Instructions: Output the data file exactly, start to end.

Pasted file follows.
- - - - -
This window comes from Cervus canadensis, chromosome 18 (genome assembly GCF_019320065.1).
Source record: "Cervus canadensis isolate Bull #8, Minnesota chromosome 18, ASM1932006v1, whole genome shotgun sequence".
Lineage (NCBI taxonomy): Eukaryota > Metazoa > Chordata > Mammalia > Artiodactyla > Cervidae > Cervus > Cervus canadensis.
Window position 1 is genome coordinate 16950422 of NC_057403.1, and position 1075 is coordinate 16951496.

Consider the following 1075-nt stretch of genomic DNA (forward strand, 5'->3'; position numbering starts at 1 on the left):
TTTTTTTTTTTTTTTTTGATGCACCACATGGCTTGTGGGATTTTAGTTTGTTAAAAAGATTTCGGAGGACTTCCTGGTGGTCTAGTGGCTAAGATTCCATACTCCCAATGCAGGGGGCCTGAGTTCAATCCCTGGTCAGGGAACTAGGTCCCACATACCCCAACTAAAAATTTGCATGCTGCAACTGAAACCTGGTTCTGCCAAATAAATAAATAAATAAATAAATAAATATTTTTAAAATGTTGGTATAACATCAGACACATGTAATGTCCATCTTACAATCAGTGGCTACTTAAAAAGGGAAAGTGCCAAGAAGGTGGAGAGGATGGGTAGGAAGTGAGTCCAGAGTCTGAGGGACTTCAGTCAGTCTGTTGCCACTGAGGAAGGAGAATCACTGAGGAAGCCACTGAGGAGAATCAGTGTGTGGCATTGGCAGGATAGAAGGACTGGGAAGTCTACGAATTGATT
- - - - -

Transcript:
This window comes from Cervus canadensis, chromosome 18 (genome assembly GCF_019320065.1).
Source record: "Cervus canadensis isolate Bull #8, Minnesota chromosome 18, ASM1932006v1, whole genome shotgun sequence".
Lineage (NCBI taxonomy): Eukaryota > Metazoa > Chordata > Mammalia > Artiodactyla > Cervidae > Cervus > Cervus canadensis.
Window position 1 is genome coordinate 16950422 of NC_057403.1, and position 1075 is coordinate 16951496.

Consider the following 1075-nt stretch of genomic DNA (forward strand, 5'->3'; position numbering starts at 1 on the left):
TTTTTTTTTTTTTTTTTGATGCACCACATGGCTTGTGGGATTTTAGTTTGTTAAAAAGATTTCGGAGGACTTCCTGGTGGTCTAGTGGCTAAGATTCCATACTCCCAATGCAGGGGGCCTGAGTTCAATCCCTGGTCAGGGAACTAGGTCCCACATACCCCAACTAAAAATTTGCATGCTGCAACTGAAACCTGGTTCTGCCAAATAAATAAATAAATAAATAAATAAATATTTTTAAAATGTTGGTATAACATCAGACACATGTAATGTCCATCTTACAATCAGTGGCTACTTAAAAAGGGAAAGTGCCAAGAAGGTGGAGAGGATGGGTAGGAAGTGAGTCCAGAGTCTGAGGGACTTCAGTCAGTCTGTTGCCACTGAGGAAGGAGAATCACTGAGGAAGCCACTGAGGAGAATCAGTGTGTGGCATTGGCAGGATAGAAGGACTGGGAAGTCTACGAATTGATT